Favorite blog posts, September 2019

See the woodwind blogs I’m following, and suggest others!

Review: D’Addario Evolution clarinet mouthpieces

D’Addario was kind enough to send me a couple of their new(ish) Reserve Evolution clarinet mouthpieces to try out.

The Evolution currently comes in a single opening/facing, but the two Evolution mouthpieces I received are different in appearance: one is the standard black, and the other is what’s called “marble” on D’Addario’s website, or “sandstone marble” on the box. I usually don’t care to have equipment that calls too much attention to itself, but this is pretty cool and subtle enough not to be gaudy on stage.

I can’t definitively say that there is a difference in how the marble/non-marble play or sound. For the two I have in hand, the marble is possibly very (very) slightly more dark/muted, and the non-marble has very slightly more brightness/presence. But this doesn’t match my experience trying the mouthpieces back-to-back at the ICA conference (“ClarinetFest®”) over the summer. In any case, if there’s a difference, it’s trivially small, and I think you can pick the one that you think looks nicest.

As I’ve pointed out in my reviews of D’Addario’s other clarinet and saxophone mouthpieces, these are made with very, very high consistency, which finally brings mouthpieces into the online shopping age: you can just order one from wherever you find the lowest price, and count on it to play just as well as any other. No need to order a bunch of them, put a deposit on your credit card, ship back the ones you don’t want, pay a restocking/sanitation fee, etc. And if you lose or break yours, you can get a replacement quickly and probably not notice any difference. They are great-playing, affordable mouthpieces, but the consistency is the unique, killer feature. I’ve personally adopted each new clarinet and saxophone mouthpiece as it has hit the market.

(I don’t have a formal relationship, endorsement deal, etc. with D’Addario. They do sometimes send me products to try, presumably with the hope that I will review them favorably, but there’s no advance agreement. And I think that the consistent quality is a significant development in the mouthpiece market, and worth comment.)

What I’m looking for in a mouthpiece is a good balance between response and stability. To some extent these may be two sides of the same coin. A very responsive mouthpiece “speaks” immediately, even on resistant notes or at softer volume. But sometimes the tone and/or pitch are too flexible, and keeping them in check takes a lot of work. A very stable mouthpiece has consistent tone and pitch, but may take more work to get notes to respond as desired.

The particular quality of tone is my third consideration. I don’t make this my first priority for a few reasons. One is that a mouthpiece that strikes a good responsive/stable balance is already likely to have an appropriate, middle-of-the-road, versatile tone. (Often, within that middle-of-the-road zone, more “responsive” mouthpieces tend toward “brightness,” “presence,” or “liveliness,” while more “stable” mouthpieces lean toward “darkness,” “warmth,” or a “covered” sound.) Another reason is that tone quality is one of the more malleable aspects of a mouthpiece’s playing characteristics. If it functions well on the response/stability axis, then with a little time I will probably adapt my embouchure in minute ways (even without realizing it) to find the tone I want.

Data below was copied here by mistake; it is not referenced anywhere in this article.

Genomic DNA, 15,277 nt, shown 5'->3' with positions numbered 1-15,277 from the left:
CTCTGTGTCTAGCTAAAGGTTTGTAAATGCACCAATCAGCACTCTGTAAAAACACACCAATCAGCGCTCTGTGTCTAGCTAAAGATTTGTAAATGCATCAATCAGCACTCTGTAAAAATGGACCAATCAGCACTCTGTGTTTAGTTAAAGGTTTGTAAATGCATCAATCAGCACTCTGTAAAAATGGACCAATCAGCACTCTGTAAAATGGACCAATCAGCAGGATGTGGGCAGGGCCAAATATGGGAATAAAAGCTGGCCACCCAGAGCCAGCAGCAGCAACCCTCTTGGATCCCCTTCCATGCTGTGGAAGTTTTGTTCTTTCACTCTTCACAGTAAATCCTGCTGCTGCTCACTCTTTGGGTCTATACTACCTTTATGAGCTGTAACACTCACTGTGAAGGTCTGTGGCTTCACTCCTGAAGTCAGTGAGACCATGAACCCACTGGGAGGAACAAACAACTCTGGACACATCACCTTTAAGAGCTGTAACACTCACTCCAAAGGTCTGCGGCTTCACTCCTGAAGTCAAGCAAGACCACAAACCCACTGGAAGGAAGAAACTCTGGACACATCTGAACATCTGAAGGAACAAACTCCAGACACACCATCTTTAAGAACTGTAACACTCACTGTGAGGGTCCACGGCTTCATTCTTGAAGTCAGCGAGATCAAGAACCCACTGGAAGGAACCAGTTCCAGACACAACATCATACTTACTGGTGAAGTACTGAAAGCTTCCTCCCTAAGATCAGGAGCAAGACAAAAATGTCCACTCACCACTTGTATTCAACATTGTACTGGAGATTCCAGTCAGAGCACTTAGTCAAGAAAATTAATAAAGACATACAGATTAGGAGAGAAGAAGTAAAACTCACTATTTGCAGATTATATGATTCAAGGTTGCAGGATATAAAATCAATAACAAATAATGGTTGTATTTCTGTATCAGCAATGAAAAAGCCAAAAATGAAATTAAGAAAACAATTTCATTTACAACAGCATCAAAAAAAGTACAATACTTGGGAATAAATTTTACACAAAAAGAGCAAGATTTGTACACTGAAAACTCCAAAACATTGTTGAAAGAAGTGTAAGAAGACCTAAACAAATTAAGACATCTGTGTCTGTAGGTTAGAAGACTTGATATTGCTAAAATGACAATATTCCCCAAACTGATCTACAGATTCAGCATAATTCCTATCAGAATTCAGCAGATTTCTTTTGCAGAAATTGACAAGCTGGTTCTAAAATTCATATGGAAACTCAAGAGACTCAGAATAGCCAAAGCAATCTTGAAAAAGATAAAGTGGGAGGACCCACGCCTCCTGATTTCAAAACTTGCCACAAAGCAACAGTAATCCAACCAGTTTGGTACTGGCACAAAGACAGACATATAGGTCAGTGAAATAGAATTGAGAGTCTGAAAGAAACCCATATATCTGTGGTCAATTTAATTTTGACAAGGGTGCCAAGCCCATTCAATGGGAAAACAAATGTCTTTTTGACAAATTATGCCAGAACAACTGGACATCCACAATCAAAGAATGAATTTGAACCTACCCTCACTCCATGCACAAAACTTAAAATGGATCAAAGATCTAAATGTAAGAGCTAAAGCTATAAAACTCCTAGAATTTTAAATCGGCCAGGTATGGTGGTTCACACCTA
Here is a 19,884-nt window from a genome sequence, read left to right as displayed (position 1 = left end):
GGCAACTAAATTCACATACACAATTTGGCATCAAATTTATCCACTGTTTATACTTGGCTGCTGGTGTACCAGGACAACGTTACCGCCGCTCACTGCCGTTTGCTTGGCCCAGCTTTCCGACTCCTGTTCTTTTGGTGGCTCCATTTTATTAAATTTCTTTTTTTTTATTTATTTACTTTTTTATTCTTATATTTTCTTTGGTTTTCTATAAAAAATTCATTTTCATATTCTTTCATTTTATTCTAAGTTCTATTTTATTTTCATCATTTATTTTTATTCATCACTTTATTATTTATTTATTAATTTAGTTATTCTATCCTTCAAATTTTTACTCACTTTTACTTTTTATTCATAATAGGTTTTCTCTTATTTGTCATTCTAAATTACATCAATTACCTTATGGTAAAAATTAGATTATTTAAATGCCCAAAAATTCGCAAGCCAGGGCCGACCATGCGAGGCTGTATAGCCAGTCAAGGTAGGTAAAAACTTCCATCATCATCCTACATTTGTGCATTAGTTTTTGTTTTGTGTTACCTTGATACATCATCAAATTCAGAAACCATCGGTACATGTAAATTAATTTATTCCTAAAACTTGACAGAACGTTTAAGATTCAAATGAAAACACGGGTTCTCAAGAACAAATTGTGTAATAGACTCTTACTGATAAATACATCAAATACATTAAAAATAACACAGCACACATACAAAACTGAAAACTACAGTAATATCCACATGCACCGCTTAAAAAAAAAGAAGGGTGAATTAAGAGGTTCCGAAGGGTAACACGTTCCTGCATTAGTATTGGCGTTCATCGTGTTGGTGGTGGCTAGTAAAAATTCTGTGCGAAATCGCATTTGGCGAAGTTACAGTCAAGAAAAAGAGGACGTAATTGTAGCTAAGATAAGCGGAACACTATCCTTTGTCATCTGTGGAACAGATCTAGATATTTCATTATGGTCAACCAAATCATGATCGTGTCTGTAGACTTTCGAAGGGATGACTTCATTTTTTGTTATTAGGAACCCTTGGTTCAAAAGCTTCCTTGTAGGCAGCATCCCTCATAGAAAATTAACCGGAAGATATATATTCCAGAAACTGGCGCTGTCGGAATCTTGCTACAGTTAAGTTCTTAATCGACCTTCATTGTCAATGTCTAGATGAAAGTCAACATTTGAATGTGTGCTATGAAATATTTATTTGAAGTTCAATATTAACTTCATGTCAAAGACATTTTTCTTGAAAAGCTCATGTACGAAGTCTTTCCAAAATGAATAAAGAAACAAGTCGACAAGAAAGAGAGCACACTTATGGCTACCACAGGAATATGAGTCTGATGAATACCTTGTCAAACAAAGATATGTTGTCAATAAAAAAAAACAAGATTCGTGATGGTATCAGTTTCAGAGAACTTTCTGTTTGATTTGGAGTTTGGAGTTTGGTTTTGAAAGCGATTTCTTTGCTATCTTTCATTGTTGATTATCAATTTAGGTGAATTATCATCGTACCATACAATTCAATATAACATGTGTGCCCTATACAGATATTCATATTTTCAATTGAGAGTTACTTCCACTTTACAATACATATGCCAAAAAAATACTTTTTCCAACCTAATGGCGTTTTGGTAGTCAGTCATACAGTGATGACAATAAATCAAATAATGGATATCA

For the last seven years I have been using D’Daddario’s Reserve X5 clarinet mouthpiece, so I’m using that as my frame of reference. The Reserve and Evolution mouthpieces are both good, solid choices, and I can’t really say broadly that one is better than the other. But they have some differences in response, stability, and tone, which I’ll outline here in case it helps you pick one that best suits your preference.

Basically I find the Reserve to lean slightly toward responsiveness, with the expected tinge of brightness/presence, and the Evolution to tend more stable, with the darker/more covered sound. It’s subtle.

(Besides the mouthpieces, D’Addario also makes Reserve and Evolution reeds, which I find to have those same characteristics: Reserve = more responsive, Evolution = more stable. A D’Addario representative tells me the similarly named mouthpieces and reeds are “not meant to be exclusively paired together.”)

The following audio clips are all played using the same reed, a D’Addario Reserve 3.5. It’s just a little softer than I prefer for the X5, which accounts for some of the responsiveness and brightness but not all of it. Using a 3.5+ brings the sound and response just slightly closer to the Evolutions.

Evolution (black)
Evolution (marble)
Reserve X5

These photos are of the packaging for the X5 and Evolution mouthpieces. The measurements, oddly, are mostly in inches. (The X5 packaging is several years old, from when these were still sold as “Rico Reserve;” I don’t know if the box otherwise still looks the same.) The side view diagrams seem to indicate that both have a tip opening of ~.042 inches, which seems like a possible typo. Assuming the openings are precisely 1.05mm and 1.08mm (as also indicated on the packaging), these might be better expressed as .041 and .043.

I like both the Reserve X5 (my current favorite of the Reserve options) and the Evolution, and currently they are both living in my clarinet case. If forced to choose, I think at the moment I would fall back on the X5, because responsiveness feels important to me right now. But I can easily see myself switching to the Evolution at some point, perhaps depending on repertoire and performance situation.